It blooms a single purple or brown flower during spring.


Aspidistra Elatior is a slow-growing plant. It takes years to reach its mature size, but it can live for more than five years.

Aspidistra Elatior

Aspidistra Elatior Okame

Aspidistra 'Okame' has a unique vertical white or cream stripe on its dark green upright leaves which reach up to 36 inches long.


This plant grows slower compared to non-variegated varieties of cast iron plant.


Aspidistra 'Okame' also requires more sunlight than the other varieties to keep its markings vibrant.

Aspidistra Elatior 'Goldfeather'

Aspidistra Elatior 'Goldfeather' is a rare variety of cast iron plant. This Goldfeather is more tolerant to winter compared to its relatives.


Its dark green leaves can grow up to 30 inches long and has light green and yellow streaks on the surface.


It is also the most fast-growing variety of the cast-iron plant.

Aspidistra Elatior 'Asahi'

Aspidistra elatior 'Asahi,' also known as Lime Striped Cast Iron Plant, has pale green leaves that can reach up to 20 inches long and 6 inches wide. This plant is famous for its frosted white leaf tips that are often described as snow peaks.

 
Aspidistra elatior 'Asahi' is perfect during the winter season since it tolerates cold weather well and complements it with its bright markings.


The word "Asahi" means "rising sun" and this plant is usually used for flower arrangement.

Aspidistra Elatior Variegata

Many people often confused themselves between Aspidistra Elatior Variegata and Aspidistra Elatior Okame since they almost have a similar appearance of having white vertical stripes.


While Aspidistra Elatior Okame has dark green leaves with upright white stripes, Aspidistra Elatior Variegata has creamy white foliage tinged with yellow or lime green marks.


Aspidistra Elatior Variegata is a much slower-growing variant of cast iron plant that needs more sunlight to keep its color vibrant and is less hardy to extreme conditions.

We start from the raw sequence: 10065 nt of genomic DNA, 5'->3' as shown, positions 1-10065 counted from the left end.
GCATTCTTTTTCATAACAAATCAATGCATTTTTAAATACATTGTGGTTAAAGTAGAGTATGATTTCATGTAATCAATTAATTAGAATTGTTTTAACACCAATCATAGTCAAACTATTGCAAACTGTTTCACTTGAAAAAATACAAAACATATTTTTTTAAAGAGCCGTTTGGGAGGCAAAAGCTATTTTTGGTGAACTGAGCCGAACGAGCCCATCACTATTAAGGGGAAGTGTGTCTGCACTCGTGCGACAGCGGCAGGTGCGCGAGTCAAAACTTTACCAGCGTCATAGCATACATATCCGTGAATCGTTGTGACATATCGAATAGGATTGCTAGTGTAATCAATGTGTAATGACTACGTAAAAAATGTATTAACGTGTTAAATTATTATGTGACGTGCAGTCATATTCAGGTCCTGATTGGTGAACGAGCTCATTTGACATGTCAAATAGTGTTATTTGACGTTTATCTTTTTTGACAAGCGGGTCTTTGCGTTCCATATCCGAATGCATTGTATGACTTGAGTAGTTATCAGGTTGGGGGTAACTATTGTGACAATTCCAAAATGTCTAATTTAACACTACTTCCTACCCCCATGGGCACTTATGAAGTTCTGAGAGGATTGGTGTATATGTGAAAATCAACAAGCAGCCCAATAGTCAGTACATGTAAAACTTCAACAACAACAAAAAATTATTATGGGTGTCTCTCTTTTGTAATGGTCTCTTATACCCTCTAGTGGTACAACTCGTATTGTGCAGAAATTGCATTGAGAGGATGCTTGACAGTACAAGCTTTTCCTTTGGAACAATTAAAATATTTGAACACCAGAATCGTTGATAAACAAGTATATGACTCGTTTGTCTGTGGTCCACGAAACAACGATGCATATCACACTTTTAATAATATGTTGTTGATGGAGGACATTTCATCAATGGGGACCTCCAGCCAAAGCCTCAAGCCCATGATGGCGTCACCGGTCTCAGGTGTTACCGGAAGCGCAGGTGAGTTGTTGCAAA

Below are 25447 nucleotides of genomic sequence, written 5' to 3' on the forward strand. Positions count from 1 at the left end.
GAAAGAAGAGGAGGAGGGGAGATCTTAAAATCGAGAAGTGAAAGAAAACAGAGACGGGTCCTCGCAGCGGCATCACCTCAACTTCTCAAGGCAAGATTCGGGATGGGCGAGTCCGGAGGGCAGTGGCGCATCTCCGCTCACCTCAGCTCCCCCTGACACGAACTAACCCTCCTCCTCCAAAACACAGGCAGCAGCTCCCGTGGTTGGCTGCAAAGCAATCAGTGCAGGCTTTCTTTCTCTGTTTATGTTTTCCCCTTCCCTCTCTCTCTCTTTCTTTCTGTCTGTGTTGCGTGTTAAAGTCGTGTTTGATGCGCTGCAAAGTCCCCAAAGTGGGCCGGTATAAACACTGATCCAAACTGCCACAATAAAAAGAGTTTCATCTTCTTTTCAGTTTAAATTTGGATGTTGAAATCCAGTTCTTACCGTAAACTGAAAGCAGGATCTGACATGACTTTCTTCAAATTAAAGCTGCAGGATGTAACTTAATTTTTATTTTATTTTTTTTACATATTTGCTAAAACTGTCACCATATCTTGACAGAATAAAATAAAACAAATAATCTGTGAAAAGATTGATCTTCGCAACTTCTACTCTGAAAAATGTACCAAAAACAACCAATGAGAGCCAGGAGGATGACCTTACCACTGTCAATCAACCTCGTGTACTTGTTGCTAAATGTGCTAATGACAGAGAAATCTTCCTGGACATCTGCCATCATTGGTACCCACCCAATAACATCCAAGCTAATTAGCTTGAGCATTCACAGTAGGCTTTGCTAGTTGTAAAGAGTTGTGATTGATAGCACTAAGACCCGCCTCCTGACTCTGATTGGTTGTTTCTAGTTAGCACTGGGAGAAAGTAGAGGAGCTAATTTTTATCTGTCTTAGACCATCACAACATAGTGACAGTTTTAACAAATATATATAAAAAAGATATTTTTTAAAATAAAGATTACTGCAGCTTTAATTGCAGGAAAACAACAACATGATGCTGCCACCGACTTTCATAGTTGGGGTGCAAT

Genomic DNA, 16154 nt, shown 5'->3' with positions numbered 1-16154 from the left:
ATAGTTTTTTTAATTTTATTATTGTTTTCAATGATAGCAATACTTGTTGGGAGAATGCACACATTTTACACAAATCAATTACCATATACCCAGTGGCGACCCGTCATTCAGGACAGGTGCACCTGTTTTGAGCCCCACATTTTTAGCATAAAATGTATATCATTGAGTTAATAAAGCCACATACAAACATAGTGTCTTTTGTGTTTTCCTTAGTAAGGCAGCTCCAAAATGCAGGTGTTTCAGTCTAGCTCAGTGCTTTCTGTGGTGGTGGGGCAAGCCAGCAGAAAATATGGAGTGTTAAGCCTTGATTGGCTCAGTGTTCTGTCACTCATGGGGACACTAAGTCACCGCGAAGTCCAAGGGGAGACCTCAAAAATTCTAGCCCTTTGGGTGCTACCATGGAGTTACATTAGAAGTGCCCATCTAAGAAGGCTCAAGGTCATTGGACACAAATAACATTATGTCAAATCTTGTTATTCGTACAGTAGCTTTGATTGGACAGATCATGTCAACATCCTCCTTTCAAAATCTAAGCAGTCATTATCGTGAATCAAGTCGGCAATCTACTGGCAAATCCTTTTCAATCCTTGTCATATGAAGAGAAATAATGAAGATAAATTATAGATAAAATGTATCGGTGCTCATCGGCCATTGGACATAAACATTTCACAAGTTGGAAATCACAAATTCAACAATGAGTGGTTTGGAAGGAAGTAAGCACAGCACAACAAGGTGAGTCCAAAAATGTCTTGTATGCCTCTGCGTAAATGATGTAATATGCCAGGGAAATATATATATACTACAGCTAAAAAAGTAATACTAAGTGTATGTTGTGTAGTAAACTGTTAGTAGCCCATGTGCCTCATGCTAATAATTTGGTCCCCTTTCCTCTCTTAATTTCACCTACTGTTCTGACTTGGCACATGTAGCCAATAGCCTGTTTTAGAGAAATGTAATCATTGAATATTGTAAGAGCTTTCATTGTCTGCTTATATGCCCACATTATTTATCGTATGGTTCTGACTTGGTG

How to Grow Cast Iron Plant

Growing and maintaining of your cast iron houseplant will depend on its variant. Although the growing conditions of these variants are almost alike, it is still important to learn about the differences when it is planted indoors and outdoors.

Soil

The cast iron plant prefers medium-textured soil although it can still live with any soil type since this plant drains well. Using African Violet mix or any rich organic matter on the soil is also recommended.


Your plant will grow healthy if you use compost-based soil with pH-value ranging between 5.5 and 7.5.


Outdoor cast iron plant can grow in sandy or clay soil.

Water

Moist but never too dry or too soggy soil is ideal for your cast iron plant. Overwatering can rot the roots, which can cause your plant to wither. Although it can tolerate skipped watering, it is better to keep your plant hydrated, especially during the dry and warmer season.


Ideally, you can water your plant once every two to three weeks if it is kept indoors.


You can personally check your plant if it already needs watering by inspecting the soil using your fingers. Allow two-thirds or at least 50% of the upper soil to dry out before giving its regular watering.


Rainwater is the best to use, but if unavailable, tap water is an option. Just make sure it’s stale as possible.


Remember to remove the leftover water from the saucer about half an hour after watering.


You can give your houseplant an occasional room-temperature water spray if the air is much drier.

Light

Generally, the cast iron plant is capable of dealing with any lighting condition, except for direct sunlight. That is why this houseplant is an ideal ornament inside our homes. However, sitting in full shade may compromise its growth, but is barely noticeable since it is a slow-growing plant. Too much light may cause discoloration of the leaves.


When planted outdoors, it is better to place it under the trees where it can get the most shade. If potted in balcony or patios, make sure to put it in an area where it can avoid direct sunlight any time of the day.


Variegated cast iron plants or the colorful varieties need more sunlight than the plain ones to maintain its vibrant appearance. Still, direct sun should be avoided.

Temperature

The cast iron is a perennial plant, meaning the exterior part including the foliage may wither during winter, but its roots underground remain alive and will regrow in spring.